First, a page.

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haegarr

Member Since 10 Oct 2005
Offline Last Active Feb 07 2016 03:09 PM

Posts I've Made

In Topic: Problem with Lazy Foo Game Programming Tutorial

07 February 2016 - 01:27 PM

I'm not a Windows expert, but I think the problem is the usage of the main(…) function. That is *nix style, but in Windows you have to use the WinMain(…) or wWinMain(…) function instead. Since you do not do so, your main(…) and a main(…) within a commonly linked object file do collide.


In Topic: Order of transformation confuse

30 January 2016 - 03:36 AM

The matrix product is associative. That means you can put (decently) pairs of parentheses around the individual term at your desire. Now, when you choose parentheses so that you start with the product including the vector, e.g. like so for column vectors (i.e. the vector is on the right and the matrix on the left, typical for OpenGL)

    M1 * M2 * ( M3 * v )

and continue to the outer terms, like so

   = M1 * ( M2 * ( M3 * v ) )

then the parentheses tell you about the locality of the transformation. The wording for this is often "first apply M3, then M2, and then M1", although that wording is imprecise.
 
Notice that this works for row vectors as well
   ( ( v' * M3' ) * M2' )* M1'
 
So, if you want to apply scaling to the model, rotate the scaled model, and translate the rotated/scaled model,** and you use column vectors, then the formula with parentheses looks like
    T * ( R * ( S * v ) )
what, obviously, corresponds to your 2nd variant of code.
 
**Notice please that I've chosen a wording here that is not as blurry as "first … then …" ;)
 

Opengl reads in reverse order ...

As said above, "order" without further context is misleading here. For example, you can calculate

    ( ( M1 * M2 ) * M3 ) * v

as well and get the same result.

In Topic: Z rotates with X and Y (quaternion rotation)

24 January 2016 - 07:59 AM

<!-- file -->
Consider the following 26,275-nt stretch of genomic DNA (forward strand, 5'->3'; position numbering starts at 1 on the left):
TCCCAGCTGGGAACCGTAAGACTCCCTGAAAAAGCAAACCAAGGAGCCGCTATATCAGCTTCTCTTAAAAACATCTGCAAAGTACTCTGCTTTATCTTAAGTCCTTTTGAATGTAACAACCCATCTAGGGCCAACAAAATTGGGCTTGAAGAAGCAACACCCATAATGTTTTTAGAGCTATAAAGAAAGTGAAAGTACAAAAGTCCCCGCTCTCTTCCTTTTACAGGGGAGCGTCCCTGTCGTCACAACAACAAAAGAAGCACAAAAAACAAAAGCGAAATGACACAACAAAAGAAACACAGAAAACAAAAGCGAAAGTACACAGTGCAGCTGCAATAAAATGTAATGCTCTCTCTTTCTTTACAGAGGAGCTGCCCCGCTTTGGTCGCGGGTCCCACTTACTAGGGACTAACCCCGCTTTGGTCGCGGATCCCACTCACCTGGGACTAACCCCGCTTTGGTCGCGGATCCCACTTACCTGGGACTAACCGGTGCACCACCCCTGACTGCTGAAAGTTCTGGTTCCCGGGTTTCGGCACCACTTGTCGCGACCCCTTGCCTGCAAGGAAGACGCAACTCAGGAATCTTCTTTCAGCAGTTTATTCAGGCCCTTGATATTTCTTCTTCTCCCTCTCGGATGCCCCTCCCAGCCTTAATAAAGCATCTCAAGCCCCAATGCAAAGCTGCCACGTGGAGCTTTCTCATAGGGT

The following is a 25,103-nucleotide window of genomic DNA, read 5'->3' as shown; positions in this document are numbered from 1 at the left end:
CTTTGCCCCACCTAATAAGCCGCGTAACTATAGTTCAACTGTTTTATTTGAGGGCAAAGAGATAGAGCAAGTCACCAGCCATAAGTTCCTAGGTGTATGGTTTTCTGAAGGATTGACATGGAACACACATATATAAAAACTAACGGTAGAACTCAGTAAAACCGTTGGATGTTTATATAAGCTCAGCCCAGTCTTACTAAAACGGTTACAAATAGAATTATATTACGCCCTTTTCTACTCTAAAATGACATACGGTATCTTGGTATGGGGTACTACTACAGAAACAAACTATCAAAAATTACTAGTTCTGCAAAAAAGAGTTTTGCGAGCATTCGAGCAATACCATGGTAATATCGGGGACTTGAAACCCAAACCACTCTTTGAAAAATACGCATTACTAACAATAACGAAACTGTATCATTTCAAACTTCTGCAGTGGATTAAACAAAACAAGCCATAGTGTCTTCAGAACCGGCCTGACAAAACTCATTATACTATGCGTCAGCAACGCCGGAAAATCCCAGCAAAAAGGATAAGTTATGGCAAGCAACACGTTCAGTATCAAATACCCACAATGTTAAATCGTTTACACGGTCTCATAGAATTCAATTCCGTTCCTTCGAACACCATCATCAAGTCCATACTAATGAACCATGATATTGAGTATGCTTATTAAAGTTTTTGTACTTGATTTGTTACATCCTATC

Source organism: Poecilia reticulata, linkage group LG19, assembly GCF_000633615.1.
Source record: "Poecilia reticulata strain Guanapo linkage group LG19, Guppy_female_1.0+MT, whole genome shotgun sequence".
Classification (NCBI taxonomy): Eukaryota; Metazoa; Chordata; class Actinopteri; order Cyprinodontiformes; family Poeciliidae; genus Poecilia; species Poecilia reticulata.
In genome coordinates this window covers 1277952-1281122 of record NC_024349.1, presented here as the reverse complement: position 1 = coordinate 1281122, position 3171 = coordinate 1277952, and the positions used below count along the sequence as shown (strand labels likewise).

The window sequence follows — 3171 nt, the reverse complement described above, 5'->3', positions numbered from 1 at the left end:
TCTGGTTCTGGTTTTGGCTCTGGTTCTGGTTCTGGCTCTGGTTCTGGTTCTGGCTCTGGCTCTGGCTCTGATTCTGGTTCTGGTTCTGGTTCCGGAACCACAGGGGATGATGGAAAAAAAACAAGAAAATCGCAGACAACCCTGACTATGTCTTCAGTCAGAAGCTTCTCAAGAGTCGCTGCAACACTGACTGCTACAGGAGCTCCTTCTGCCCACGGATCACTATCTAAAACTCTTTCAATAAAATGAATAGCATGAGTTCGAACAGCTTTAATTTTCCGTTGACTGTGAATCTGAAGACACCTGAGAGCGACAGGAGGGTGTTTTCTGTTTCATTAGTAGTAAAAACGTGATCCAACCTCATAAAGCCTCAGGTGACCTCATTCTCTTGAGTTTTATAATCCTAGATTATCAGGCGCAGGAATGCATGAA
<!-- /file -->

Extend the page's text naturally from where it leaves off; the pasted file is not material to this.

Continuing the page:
I am trying to rotate an object in my game by using quaternions to avoid gimbal lock.

Gimbal lock is the loss of one degree of freedom. Using quaternions does not protect you from gimbal lock.

 

Wouldn't the new X axis just be the local x axis of my object?

See it this way: Whenever a transformation is done it is done w.r.t. the global space. Ignoring identity transforms, due to transformation a new local space is created.

 

Let's use 2 rotation as an example. A vector v is transformed:

    v' := R2 * R1 * v = ( R2 * R1 ) * vR2 * ( R1 * v )

Please notice that matrix multiplication is an associative operation, hence using parentheses as above is allowed. Although the 2nd form is what we use in practice due to efficiency reasons, the 3rd form is IMO best suited to think of what happens. It tells us that v is transformed by R1, and the rotated result is transformed by R2.

 

Now, if you want to use not the global but the local axes when applying R2, you need to first transform R1 * v into a space that is consistent with the global space. Then, after application of R2, rotate it back into the former local space. I.e. wrap R2 accordingly like so:

    v'' := ( R1 * R2 * R1-1) * ( R1 * v )

Notice again that parentheses are pure cosmetic stuff here. They have no mathematical effect. Hence we can rewrite the above stuff as

        R1 * R2 * ( R1-1 * R1 ) * v

and find that the inner term is the identity matrix, hence
        R1 * R2 * v
 
So here we've shown that the desire to use the local axes for rotation is fulfilled by reversing the order of rotations! For incremental rotations perhaps the 1st form of computing v'' may be better suited.

In Topic: Weird vertical camera rotation

03 January 2016 - 01:07 PM

You seem to map the mouse pointer position to a kind of inclination and azimuth pair of angles, using them together with a fix distance (radius) as spherical coordinates, convert that into cartesian coordinates, and transform that from object local into global space.

 

Accordingly to the formulas found e.g. at the end of the section here, your trigonometry isn't correct then.


In Topic: Render queues - why are they needed?

03 January 2016 - 10:22 AM

You mean if I sort opaque objects, I can then render these objects safely without glEnable(GL_DEPTH_TEST) ?

If you sort them by depth (in camera space), then yes, assuming that there are no intersections. However, opaque objects are usually sorted by their shader programs, textures, etc., because switching them forth and back is expensive.


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